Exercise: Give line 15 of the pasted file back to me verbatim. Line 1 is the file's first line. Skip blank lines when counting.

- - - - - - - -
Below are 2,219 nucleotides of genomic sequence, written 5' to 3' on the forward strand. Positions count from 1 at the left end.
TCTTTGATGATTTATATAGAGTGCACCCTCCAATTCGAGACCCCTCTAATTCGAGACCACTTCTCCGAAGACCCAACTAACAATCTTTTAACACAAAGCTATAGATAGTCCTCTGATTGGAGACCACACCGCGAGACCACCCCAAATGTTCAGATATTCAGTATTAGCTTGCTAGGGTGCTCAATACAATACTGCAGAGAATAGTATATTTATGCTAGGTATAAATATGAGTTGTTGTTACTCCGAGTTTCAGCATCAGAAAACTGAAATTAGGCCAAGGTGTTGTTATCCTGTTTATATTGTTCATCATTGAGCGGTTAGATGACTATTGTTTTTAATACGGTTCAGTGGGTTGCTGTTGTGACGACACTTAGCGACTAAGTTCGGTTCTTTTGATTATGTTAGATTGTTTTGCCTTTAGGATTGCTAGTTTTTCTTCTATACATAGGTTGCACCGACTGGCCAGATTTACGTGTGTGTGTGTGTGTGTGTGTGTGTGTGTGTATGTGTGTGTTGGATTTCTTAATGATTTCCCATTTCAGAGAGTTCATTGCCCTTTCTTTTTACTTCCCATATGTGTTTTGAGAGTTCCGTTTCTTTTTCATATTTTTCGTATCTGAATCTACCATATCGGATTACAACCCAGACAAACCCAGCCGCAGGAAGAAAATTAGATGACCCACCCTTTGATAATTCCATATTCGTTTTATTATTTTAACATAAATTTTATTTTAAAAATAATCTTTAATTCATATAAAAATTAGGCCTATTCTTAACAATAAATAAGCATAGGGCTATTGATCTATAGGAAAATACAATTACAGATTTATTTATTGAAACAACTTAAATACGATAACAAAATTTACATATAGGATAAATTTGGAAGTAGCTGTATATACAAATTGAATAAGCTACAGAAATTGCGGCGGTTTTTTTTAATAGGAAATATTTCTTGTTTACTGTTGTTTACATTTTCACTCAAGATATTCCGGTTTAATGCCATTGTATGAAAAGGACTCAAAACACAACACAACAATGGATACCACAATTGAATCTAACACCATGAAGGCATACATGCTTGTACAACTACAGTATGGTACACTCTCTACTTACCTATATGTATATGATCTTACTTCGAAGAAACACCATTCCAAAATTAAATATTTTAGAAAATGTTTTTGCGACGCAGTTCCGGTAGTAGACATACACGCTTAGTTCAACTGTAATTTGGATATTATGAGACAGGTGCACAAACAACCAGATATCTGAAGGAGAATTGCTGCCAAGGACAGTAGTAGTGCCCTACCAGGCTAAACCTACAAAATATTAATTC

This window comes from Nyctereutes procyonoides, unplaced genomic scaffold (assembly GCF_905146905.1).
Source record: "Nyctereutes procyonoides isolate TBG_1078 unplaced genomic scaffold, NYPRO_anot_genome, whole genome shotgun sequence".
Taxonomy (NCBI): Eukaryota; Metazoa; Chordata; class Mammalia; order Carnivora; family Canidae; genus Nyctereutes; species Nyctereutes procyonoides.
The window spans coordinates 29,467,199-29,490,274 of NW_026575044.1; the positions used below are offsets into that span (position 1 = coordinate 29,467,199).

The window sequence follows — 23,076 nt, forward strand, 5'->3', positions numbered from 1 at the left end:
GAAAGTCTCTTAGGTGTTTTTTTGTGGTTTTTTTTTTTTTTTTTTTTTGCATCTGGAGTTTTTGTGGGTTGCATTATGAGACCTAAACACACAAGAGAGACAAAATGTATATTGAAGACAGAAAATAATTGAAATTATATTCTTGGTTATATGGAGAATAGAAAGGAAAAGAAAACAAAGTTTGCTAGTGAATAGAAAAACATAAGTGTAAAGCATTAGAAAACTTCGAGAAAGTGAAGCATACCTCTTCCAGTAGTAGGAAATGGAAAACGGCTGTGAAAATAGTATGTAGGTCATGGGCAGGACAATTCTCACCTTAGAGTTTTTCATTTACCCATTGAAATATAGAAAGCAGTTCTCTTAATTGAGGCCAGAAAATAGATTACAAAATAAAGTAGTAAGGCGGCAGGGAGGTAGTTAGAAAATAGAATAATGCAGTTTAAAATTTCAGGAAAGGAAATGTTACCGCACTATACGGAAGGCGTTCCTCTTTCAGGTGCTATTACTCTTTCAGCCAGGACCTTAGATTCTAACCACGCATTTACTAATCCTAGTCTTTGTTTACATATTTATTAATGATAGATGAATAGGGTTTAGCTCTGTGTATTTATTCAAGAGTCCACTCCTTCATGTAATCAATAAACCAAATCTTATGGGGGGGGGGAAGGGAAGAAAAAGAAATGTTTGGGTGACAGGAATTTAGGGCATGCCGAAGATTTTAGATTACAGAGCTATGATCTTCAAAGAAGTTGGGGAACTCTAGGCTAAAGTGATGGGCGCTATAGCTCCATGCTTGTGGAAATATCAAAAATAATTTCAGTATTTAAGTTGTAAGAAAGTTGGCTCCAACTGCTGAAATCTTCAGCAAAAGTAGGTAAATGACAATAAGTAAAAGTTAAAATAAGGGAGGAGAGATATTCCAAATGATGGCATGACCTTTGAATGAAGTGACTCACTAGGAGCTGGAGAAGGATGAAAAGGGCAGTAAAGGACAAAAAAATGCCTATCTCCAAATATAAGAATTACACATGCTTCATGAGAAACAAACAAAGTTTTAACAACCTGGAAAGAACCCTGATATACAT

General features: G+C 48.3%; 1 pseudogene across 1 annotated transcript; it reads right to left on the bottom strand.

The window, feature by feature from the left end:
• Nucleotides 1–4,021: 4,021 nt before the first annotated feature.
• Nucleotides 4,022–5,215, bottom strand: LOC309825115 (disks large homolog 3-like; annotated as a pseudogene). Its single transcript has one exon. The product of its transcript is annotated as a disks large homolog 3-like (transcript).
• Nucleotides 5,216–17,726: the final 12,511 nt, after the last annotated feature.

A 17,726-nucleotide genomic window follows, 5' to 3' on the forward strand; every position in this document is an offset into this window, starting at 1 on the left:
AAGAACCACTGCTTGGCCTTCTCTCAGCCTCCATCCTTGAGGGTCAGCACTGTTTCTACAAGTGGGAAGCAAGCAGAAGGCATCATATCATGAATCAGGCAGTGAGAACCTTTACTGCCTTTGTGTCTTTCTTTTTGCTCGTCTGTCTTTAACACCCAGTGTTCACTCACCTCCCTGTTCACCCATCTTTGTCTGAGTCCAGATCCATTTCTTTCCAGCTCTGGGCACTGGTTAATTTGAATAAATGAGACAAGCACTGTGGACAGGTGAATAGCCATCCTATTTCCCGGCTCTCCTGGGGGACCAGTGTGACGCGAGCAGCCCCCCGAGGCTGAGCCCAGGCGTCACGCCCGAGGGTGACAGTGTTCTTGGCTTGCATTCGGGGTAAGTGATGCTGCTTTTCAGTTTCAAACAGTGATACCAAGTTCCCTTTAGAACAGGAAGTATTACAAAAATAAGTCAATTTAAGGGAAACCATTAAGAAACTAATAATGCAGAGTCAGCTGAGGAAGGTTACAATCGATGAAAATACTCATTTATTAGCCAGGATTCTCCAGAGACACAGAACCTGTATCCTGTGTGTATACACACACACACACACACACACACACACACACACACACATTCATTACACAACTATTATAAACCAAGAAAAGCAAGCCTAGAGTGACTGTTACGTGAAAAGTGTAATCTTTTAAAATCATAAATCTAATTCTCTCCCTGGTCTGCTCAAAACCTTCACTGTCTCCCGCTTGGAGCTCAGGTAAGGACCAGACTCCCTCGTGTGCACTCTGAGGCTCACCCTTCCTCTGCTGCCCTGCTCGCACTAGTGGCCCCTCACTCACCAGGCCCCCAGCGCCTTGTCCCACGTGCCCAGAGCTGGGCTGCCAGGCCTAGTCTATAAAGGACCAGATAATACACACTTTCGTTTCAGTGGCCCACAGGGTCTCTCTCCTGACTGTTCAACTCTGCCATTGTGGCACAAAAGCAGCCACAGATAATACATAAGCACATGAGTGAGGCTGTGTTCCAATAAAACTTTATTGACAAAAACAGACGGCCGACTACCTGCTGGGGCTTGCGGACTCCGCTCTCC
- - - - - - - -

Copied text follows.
AAGAACCACTGCTTGGCCTTCTCTCAGCCTCCATCCTTGAGGGTCAGCACTGTTTCTACAAGTGGGAAGCAAGCAGAAGGCATCATATCATGAATCAGGCAGTGAGAACCTTTACTGCCTTTGTGTCTTTCTTTTTGCTCGTCTGTCTTTAACACCCAGTGTTCACTCACCTCCCTGTTCACCCATCTTTGTCTGAGTCCAGATCCATTTCTTTCCAGCTCTGGGCACTGGTTAATTTGAATAAATGAGACAAGCACTGTGGACAGGTGAATAGCCATCCTATTTCCCGGCTCTCCTGGGGGACCAGTGTGACGCGAGCAGCCCCCCGAGGCTGAGCCCAGGCGTCACGCCCGAGGGTGACAGTGTTCTTGGCTTGCATTCGGGGTAAGTGATGCTGCTTTTCAGTTTCAAACAGTGATACCAAGTTCCCTTTAGAACAGGAAGTATTACAAAAATAAGTCAATTTAAGGGAAACCATTAAGAAACTAATAATGCAGAGTCAGCTGAGGAAGGTTACAATCGATGAAAATACTCATTTATTAGCCAGGATTCTCCAGAGACACAGAACCTGTATCCTGTGTGTATACACACACACACACACACACACACACACACACACACACATTCATTACACAACTATTATAAACCAAGAAAAGCAAGCCTAGAGTGACTGTTACGTGAAAAGTGTAATCTTTTAAAATCATAAATCTAATTCTCTCCCTGGTCTGCTCAAAACCTTCACTGTCTCCCGCTTGGAGCTCAGGTAAGGACCAGACTCCCTCGTGTGCACTCTGAGGCTCACCCTTCCTCTGCTGCCCTGCTCGCACTAGTGGCCCCTCACTCACCAGGCCCCCAGCGCCTTGTCCCACGTGCCCAGAGCTGGGCTGCCAGGCCTAGTCTATAAAGGACCAGATAATACACACTTTCGTTTCAGTGGCCCACAGGGTCTCTCTCCTGACTGTTCAACTCTGCCATTGTGGCACAAAAGCAGCCACAGATAATACATAAGCACATGAGTGAGGCTGTGTTCCAATAAAACTTTATTGACAAAAACAGACGGCCGACTACCTGCTGGGGCTTGCGGACTCCGCTCTCC